Unite's alleged machinations in Falkirk left Ed Miliband defenceless and vulnerable – and David Cameron showed no mercy as he brutally rammed his advantage down the Labour party's throat.
I've been watching PMQs from the press gallery in the Commons chamber for nearly five years, and this was the loudest I can remember the Tories yelling. "As ever," Cameron declared in answer to a nagging question from Ed Miliband about school sizes, "his questions are written by Len McCluskey of Unite!" The Conservatives responded with a massive, deafening roar of approval. It was the first time Cameron had referred to the Falkirk Labour selection row, in which the party had to put its selection process into special measures because of irregularities. Unite is alleged to have attempted to fix the selection in its favour. Not the sort of development the prime minister is likely to let pass by in a hurry.
It doesn't take much for David Cameron to attack Labour. And unlike Ed Miliband, he's capable of putting away an open goal when one presents itself.
The cheer he received after that first mention was so loud Cameron repeated the jibe twice more in his exchanges with the Labour leader. "He's taking his script from the trade unions," Cameron said. Miliband was full of bluster and outrage at this, as you'd expect. "I'm speaking for the country!" he insisted, to cheers – sizeable, but inferior – from the opposition benches.
But Miliband was struggling. He is on thin ice here. Let's not forget he owes his current job to the unions, and the simple fact of the matter is Unite does pay the bills. All he could do was respond with an attack of his own. "This is a prime minister who gave dinners to donors in Downing Street," he declared. "He gave a tax cut to those on his Christmas card list… the idea that he's lecturing US on ethics takes double standards to a whole new level." It was the sort of bluster we're more used to hearing from an embattled prime minister, not an embattled leader of the opposition. Even Ed Balls was not proving his usual irritating self. "I know you're paid to shout by Unite," Cameron told the shadow chancellor, "but calm down dear."
A triple repetition was enough for any humble sketchwriter to be going on with, but the prime minister did not stop there. Every other Labour backbencher that stood up with even a vaguely partisan question was informed his views were influenced by Unite. Stephen Timms, Jon Cryer and Tom Docherty all got the treatment. Docherty seemed especially upset, waggling his finger furiously at the utterly blasé prime minister.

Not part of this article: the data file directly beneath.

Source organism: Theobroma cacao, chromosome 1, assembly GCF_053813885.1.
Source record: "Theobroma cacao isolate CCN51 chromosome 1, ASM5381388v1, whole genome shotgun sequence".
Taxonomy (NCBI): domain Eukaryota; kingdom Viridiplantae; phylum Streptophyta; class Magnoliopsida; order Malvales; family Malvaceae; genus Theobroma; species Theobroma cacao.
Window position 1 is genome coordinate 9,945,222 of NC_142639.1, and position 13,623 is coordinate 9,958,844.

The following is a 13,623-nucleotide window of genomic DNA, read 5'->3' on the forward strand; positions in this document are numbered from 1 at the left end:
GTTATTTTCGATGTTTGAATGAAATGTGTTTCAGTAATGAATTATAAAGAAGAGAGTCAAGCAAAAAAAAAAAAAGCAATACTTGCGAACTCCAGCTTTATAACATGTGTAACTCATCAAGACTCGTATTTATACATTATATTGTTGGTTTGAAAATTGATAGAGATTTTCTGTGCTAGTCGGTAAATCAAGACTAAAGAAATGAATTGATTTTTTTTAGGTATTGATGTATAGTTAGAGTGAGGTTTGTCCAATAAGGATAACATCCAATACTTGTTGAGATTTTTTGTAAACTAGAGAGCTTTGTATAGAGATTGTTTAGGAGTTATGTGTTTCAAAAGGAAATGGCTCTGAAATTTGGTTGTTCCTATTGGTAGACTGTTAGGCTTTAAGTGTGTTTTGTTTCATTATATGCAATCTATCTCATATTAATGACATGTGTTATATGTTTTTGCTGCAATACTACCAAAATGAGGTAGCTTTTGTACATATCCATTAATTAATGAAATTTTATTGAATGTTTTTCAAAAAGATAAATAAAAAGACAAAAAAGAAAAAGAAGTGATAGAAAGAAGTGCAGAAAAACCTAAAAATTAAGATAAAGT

It was getting ridiculous. Speaker John Bercow even intervened to rule out one of the leading questions from Tory backbencher Richard Drax, who wanted to know what the PM thought about the Falkirk farrago. This was deemed to be a "complete waste of time" by Bercow. That, of course, was exactly how many Labour MPs felt about the entire session.
Miliband and Balls were not happy either. Initially they were content to respond with their usual exaggerated theatrical facial expressions of bafflement. Towards the end, as Cameron kept bludgeoning away, a duller, much more real resentment seemed to creep across their faces. They began talking quietly among themselves and even to Harriet Harman, who is usually completely ignored by Miliband on these occasions.
They will have realised the PM's new line of attack is deeply dangerous to them. "The absolute rule of message dissemination and message penetration," the Republican political consultant Mary Matalin once said, "is consistency and repetition." In other words, ramming a message down voters' throats is what works best. Democrat Al From uses the phrase "low information rationality" to explain the way people make judgements based on not very much data. If Cameron keeps up his Unite union message, there's a danger this one might actually get through.
Gove brought to heel
The contrast between the education secretary's idle and full-on politicking modes was especially marked this week. Before Miliband raised school sizes he spent his time on the frontbench idly allowing his left heel to emerge from his shoe. This failed to excite comment, despite revealing a bright pink section covering the heel unseen and unknowable otherwise.
When Miliband switched from statesman mode (boring) to school sizes, everything changed. Gove, about six or seven places down from the PM, literally pulled his socks up and shuffled forwards to the front of his seat, from where he could mutter across to George Osborne.
This proved a tactical mistake, for with the female Theresa May to his right and the burly Patrick McLoughlin to his left he had no choice but to remain in this position for the rest of the session. He engaged in a bit of Twitter spying with the chancellor against one of his party's more troublesome backbenchers. Osborne did not seem as excited by this bit of espionage as Gove; perhaps he had caught a whiff from the education secretary's socks.
Cameron 1 – Miliband 0